KS: I noticed you do research into biomarkers, can you talk a little about what that means for migraine?
PR: I've been wondering why patients with migraine get such poor support for medical reimbursement worldwide, this is not a uniquely Australian problem. There was a paper that came out about 2018 from several of the American and European luminaries. And it looked at what WHO data showing that, in working age adults in the developed world, so adults age under 50, migraine was the single leading cause of disability. But the interesting thing was the subtitle that said: “Now can we get the politicians to take notice?”
That's a cry for recognition, so these people have been in the whole area [of migraine research] for years, they've been at every public meeting, they've talked to every government authority. And they’re told it's not a problem.
I've had to work out why would the Federal Government not wish to pay $250 a month to give revolutionary treatment to some of our migraine patients, but they would be happy to pay $250 a month for rheumatoid arthritis patients for drugs which produce marginal benefit. And I've come to the conclusion it's the lack of the biomarkers. There's nothing objective. As you know, a migraine patient in between attacks can look fantastic, normal and great. And we may not see them lying in bed wanting to throw up, wishing the world would cave in on top of them.
But there's no measure for the suffering, and it's a poor thing that we don't believe people. People, almost all people, patients tell the truth, and they say, “I'm highly disabled by this condition.” They are telling you the truth. The problem is, but where's the evidence? Whereas with rheumatoid arthritis we've got all these inflammatory markers, we can measure the response. I think unfortunately the downside of 21st century medicine is we manage patients by numbers. We're taught that medicine is a science and it's not. It's an art based in science, with a scientific underpinning and the humanity got lost along the way.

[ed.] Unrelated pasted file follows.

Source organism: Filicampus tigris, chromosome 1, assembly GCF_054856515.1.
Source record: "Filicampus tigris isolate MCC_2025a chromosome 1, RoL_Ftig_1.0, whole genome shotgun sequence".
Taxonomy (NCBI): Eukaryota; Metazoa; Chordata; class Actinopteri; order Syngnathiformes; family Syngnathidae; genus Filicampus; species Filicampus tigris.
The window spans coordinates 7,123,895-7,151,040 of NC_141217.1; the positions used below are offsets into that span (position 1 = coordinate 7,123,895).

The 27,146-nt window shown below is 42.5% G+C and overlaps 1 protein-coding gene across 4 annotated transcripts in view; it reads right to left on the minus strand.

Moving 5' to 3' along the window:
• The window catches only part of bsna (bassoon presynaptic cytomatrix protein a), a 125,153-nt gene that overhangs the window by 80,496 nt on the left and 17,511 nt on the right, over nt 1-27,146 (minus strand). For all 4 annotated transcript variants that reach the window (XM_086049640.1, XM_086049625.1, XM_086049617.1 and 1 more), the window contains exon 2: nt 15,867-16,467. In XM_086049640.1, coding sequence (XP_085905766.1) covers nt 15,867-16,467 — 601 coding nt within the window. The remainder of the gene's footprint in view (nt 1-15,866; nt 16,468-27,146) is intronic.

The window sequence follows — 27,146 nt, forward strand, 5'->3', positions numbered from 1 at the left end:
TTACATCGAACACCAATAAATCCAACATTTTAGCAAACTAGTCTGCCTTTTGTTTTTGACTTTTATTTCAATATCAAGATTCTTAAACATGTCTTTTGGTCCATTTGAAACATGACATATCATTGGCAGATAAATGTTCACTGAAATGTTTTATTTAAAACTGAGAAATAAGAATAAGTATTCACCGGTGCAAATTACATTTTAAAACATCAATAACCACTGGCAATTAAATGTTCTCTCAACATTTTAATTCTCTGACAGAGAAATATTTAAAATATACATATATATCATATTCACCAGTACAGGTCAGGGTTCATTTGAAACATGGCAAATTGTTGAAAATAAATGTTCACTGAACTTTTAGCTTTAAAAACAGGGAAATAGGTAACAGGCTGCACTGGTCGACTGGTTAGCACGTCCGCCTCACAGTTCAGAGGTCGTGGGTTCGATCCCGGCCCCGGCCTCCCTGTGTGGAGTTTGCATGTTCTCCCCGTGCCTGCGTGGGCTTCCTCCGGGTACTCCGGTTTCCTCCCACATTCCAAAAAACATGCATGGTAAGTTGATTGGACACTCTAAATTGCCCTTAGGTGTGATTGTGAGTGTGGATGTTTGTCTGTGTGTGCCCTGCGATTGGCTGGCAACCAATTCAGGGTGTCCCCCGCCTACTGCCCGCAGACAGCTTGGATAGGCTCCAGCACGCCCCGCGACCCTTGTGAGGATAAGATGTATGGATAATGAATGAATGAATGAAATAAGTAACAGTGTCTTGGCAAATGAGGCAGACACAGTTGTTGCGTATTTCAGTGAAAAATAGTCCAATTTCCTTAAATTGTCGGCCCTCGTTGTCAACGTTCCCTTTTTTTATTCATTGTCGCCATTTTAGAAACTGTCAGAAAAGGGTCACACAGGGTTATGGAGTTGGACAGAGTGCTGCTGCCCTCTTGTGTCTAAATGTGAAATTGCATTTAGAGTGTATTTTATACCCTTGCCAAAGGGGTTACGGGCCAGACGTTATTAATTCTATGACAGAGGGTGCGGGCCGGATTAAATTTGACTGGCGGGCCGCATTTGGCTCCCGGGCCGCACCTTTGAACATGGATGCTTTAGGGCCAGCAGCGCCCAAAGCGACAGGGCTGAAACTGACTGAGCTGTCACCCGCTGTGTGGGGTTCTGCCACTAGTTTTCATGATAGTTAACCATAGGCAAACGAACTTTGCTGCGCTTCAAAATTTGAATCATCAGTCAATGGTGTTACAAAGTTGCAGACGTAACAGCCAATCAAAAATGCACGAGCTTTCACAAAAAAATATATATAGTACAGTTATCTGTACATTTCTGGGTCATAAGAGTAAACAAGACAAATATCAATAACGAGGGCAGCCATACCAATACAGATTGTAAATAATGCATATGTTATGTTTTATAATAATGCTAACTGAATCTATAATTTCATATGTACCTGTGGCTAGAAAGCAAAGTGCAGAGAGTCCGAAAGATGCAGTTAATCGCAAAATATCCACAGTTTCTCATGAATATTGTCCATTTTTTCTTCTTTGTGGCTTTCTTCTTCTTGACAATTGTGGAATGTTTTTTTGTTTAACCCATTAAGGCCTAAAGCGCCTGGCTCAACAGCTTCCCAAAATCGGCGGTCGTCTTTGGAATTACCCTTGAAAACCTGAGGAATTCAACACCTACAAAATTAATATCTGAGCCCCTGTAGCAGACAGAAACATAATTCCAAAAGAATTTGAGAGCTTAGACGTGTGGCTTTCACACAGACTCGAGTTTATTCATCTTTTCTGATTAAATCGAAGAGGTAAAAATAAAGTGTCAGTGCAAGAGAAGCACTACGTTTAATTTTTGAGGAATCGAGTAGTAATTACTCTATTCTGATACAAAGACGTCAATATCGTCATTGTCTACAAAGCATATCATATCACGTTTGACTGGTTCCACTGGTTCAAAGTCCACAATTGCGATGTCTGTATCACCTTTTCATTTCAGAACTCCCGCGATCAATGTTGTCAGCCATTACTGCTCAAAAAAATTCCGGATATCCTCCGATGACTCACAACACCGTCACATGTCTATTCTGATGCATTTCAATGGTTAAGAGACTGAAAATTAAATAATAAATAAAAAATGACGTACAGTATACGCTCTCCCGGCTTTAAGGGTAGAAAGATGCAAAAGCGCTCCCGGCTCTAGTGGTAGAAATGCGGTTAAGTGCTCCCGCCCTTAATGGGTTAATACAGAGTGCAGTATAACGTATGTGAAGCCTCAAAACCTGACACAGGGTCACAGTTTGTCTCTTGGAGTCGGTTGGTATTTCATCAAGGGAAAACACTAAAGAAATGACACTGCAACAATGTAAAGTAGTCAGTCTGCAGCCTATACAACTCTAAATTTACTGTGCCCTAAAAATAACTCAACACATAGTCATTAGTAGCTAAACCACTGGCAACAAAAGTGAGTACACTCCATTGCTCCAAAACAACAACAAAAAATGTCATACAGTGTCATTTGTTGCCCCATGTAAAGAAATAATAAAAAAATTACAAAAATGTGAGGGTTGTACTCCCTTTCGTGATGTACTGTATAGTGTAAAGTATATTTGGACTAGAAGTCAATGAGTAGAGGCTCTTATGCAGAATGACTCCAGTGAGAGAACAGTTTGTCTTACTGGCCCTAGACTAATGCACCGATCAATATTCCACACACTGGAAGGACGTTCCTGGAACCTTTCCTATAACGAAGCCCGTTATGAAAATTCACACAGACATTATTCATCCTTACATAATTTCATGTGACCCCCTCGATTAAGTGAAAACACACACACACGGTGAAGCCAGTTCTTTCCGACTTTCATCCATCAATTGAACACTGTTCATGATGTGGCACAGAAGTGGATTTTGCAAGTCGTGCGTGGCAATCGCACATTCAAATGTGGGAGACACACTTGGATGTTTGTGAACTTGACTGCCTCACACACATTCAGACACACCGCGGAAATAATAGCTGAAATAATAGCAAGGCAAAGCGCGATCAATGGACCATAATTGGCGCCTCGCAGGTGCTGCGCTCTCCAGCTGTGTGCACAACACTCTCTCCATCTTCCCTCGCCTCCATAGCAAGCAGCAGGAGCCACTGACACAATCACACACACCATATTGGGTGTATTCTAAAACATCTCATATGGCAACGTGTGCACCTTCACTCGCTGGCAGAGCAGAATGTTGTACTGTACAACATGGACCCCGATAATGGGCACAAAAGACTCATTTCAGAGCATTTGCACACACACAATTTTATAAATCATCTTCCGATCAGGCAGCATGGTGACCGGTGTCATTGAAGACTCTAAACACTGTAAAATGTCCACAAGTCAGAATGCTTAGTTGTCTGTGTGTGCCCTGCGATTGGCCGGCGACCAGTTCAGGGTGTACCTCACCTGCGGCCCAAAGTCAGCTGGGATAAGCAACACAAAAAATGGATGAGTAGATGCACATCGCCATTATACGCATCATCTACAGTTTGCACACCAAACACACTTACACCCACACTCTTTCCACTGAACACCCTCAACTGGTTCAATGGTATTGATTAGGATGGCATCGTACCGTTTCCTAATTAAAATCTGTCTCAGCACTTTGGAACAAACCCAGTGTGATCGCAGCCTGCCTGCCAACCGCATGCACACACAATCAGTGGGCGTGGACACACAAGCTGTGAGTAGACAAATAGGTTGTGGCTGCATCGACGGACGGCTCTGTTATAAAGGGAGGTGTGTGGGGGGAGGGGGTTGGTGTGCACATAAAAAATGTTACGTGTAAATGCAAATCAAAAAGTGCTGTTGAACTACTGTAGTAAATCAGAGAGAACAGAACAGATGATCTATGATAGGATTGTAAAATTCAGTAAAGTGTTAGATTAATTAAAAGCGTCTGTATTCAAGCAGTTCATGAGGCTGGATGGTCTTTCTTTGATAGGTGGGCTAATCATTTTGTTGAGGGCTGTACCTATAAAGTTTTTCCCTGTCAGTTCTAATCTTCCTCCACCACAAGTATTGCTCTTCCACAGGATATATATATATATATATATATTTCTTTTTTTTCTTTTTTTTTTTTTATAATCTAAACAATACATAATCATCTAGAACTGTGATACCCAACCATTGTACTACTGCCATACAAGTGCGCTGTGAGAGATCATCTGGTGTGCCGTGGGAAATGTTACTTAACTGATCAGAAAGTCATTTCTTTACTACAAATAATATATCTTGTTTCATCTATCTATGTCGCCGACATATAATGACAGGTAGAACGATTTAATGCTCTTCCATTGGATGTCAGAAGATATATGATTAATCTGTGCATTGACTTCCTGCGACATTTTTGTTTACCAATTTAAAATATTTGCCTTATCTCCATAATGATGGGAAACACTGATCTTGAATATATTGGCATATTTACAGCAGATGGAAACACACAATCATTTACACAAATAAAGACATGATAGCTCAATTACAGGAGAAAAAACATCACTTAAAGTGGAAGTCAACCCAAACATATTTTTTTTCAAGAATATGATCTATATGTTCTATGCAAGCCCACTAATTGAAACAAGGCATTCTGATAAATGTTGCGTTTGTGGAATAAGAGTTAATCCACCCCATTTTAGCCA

With all these other diseases there's a number. We manage patients by numbers, and in migraine we don't have a number, we just have patients saying, “I feel terrible”. Do I need a biomarker to diagnose migraine? No. When a person tells me, “Since the age of 15 with my periods, I’ve got flashing lights, one sided pulsating headache, I felt sick, I was light sensitive, my mother has it too.” Do I need a blood test to confirm that diagnosis? Absolutely not.
I believe that it's hard to get resources for a condition where the only evidence is the patient’s report, and I think that's a cultural problem, a medical cultural problem which puts people at a disadvantage. And so, similar to patients with fibromyalgia, for example, or back pain, we haven't got any objective biomarkers. That's why I think the biomarkers can be useful.
The other problem, a real frustration we have, is we are unable to pick who benefits from many treatments. With the new anti-CGRPs, I've seen everything from 100% suppression of the condition, to “it made me worse,” and every shade in between.
So at the moment with all the preventative therapies, it's completely empirical, we just choose the drug with the least side effects and then move onto the others if they aren’t effective, and then to all the ones that there are barriers to give because of cost. The drug companies have trawled through their databases, all three have looked at the anti-CGRPs, is there anything that will tell us who's going to respond? Age, gender, duration of condition, nature of symptoms? They've turned the data inside-out, up and down and there's nothing, so we have to use the entirely empirical approach of “give it a go and see.”